Apparently, I’m flighty. That’s not an adjective I’ve ever ascribed to myself before. Dependable, finds comfort in routine, enjoys organising, certainly, but flighty? Read the rest of this entry »
Archive for the My process Category
I’m in heavy experimentation mode here in Studio Nettle, folks. So much so, that I’m launching an entire blog series in which I can get my art geek on and discuss what I learnt when I decided to answer the abundant, “what would happen if I did this?” questions. Today’s post will be about how I’m finding working on a series in order to build a cohesive body of work. Read the rest of this entry »
“There are too many ideas and things and people. Too many directions to go. I was starting to believe the reason it matters to care passionately about something, is that it whittles the world down to a more manageable size.”
– Susan Orlean, Adaptation
A new and interesting shift is taking place in my mind. I’ve noticed there are subject matters that I’m consistently obsessed with. I’m falling in love with the idea of focusing on them, one at a time, and exploring them to their fullest extent. Read the rest of this entry »
There’s something really vulnerable about posting work-in-progress shots, isn’t there? It’s a lot less vulnerable once the work is complete and you can point to the finished piece and say, “see, it didn’t turn out so bad”. I’m learning to be more comfortable with the ugly stages of a painting. I used to get really down on myself whilst working on a piece because I didn’t know to expect ugly stages. This meant that for a time, I actually didn’t enjoy painting very much at all! That was a very strange time – I yearned to make art but wasn’t enjoying the process so I experienced a lot of shame about that. It was very confusing. It would’ve been nice to have someone to talk to about that at the time, but then I guess that’s what this blog is for. I vow to be braver with sharing my insecurities on this blog in the future. Read the rest of this entry »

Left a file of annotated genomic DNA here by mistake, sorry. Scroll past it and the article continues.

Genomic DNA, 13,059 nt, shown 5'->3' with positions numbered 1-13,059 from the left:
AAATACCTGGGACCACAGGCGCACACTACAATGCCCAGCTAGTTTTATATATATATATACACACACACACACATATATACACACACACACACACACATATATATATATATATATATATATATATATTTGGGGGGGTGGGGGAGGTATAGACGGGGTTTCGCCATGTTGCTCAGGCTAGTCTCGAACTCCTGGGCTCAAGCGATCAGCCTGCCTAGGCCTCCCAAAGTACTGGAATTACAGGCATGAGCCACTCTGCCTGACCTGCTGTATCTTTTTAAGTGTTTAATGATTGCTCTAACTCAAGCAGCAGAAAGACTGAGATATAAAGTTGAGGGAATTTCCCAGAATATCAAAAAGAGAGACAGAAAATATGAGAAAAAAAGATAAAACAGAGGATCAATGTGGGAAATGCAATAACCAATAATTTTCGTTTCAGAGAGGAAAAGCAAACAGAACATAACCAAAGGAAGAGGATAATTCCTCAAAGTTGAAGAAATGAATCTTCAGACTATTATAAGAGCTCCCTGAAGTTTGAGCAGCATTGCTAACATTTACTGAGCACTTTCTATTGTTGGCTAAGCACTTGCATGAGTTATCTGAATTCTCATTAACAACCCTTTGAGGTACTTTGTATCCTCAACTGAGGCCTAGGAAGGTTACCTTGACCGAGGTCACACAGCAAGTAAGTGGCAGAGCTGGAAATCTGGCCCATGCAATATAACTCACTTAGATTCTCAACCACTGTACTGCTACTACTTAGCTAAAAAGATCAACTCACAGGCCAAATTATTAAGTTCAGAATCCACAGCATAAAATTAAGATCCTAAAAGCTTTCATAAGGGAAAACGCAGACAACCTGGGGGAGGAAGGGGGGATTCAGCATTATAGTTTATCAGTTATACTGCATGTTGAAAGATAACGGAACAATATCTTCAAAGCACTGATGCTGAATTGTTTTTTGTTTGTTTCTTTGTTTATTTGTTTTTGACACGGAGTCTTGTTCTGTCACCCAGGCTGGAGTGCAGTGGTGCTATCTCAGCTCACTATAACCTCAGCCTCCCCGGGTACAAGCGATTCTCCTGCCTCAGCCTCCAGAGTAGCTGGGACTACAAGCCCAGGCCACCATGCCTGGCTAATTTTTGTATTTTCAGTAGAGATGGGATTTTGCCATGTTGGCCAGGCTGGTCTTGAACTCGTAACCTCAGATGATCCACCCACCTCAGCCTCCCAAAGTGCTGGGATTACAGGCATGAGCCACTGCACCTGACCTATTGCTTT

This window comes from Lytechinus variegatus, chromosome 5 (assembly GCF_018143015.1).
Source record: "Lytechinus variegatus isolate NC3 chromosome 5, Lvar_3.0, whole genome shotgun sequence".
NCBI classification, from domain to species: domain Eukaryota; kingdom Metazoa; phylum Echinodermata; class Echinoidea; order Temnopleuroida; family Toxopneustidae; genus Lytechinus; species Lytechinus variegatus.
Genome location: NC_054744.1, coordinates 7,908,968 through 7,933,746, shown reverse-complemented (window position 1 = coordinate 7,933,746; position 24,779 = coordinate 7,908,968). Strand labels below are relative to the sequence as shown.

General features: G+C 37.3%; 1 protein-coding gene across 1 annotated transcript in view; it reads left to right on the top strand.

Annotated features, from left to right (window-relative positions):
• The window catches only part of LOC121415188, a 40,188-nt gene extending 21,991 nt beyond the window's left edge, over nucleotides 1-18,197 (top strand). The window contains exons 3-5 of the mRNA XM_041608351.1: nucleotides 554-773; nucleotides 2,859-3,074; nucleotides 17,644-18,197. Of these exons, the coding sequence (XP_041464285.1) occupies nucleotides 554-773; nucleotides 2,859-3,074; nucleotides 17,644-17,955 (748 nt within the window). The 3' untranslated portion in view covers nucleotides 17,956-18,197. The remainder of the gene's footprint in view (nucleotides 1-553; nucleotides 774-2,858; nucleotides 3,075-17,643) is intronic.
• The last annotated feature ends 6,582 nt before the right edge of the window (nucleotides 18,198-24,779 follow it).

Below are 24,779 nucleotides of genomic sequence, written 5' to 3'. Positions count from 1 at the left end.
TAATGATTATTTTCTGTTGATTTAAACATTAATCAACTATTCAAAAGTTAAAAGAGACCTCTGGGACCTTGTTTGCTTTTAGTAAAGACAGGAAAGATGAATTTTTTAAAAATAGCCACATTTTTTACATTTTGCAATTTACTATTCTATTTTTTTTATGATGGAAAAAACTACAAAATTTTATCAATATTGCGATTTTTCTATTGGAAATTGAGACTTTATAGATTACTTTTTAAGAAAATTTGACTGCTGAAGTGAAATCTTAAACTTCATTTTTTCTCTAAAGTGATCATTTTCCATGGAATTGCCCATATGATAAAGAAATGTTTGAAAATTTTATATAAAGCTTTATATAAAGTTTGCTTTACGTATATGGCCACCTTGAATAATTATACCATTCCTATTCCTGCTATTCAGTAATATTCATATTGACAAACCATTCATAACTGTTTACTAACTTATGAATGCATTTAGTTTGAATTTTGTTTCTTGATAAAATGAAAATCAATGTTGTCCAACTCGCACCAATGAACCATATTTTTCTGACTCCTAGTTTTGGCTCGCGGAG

Draw it more.
Admire your finished painting.
Scream “zees is sheeet!” in an outrageous French accent and paint over the bits you’ve come to loathe.
Only blog the final version, so everyone thinks your paintings turn out every time.
Holy Moly, my very first tutorial! Quite the milestone. If you care to join me, I’ll take you on a pleasant, matt medium scented journey through the making of the above ATC.
I’ve had a few tiny canvases and ATCs lying around for a while. Not having had any inspiration strike, I began slapping on thin layers of leftover paint, which — after going through some ugly stages — ended up pulling together into a lovely layered look. For creating the balloons, I’ll show you a technique which is the bastard child of two different techniques I learnt from mixed media art goddesses, Kelly Rae Roberts and DJ Pettitt.
Materials for creating the background
- Any substrate (I used paper)
- Thin papers (e.g. tissue paper)
- Matt medium
- Clear glaze medium
- Watercolour mop paintbrush
- Foam brush
Materials for creating the foreground
- Sewing pattern paper
- Pan Pastels
- Walnut Distress Ink (Ranger)
- Fixative for pastel
- Matt medium
- Low tack or tacked-off masking tape
- Kneadable eraser
- Mechanical pencil
- Small round brush
- Foam brush
Step 1… Create texture with collage
Spread a fairly thick layer of matt medium on the substrate. Lay the thin paper down, creating folds, wrinkles, and exposed torn edges as you go. Brush on a light coat of matt medium on top of the paper, either creating more texture with the brush strokes or smoothing with a brush and your fingers as you go.
If the paper warps too much while you are working, gesso the back.
Step 2… Layer glazes of colour
Brush a thin layer of clear glaze medium directly onto your substrate with a slightly damp brush. Immediately apply a thin layer of acrylic before the glaze dries. Continue layering various colours, allowing each coat to dry before applying the next, until you’re happy with the result.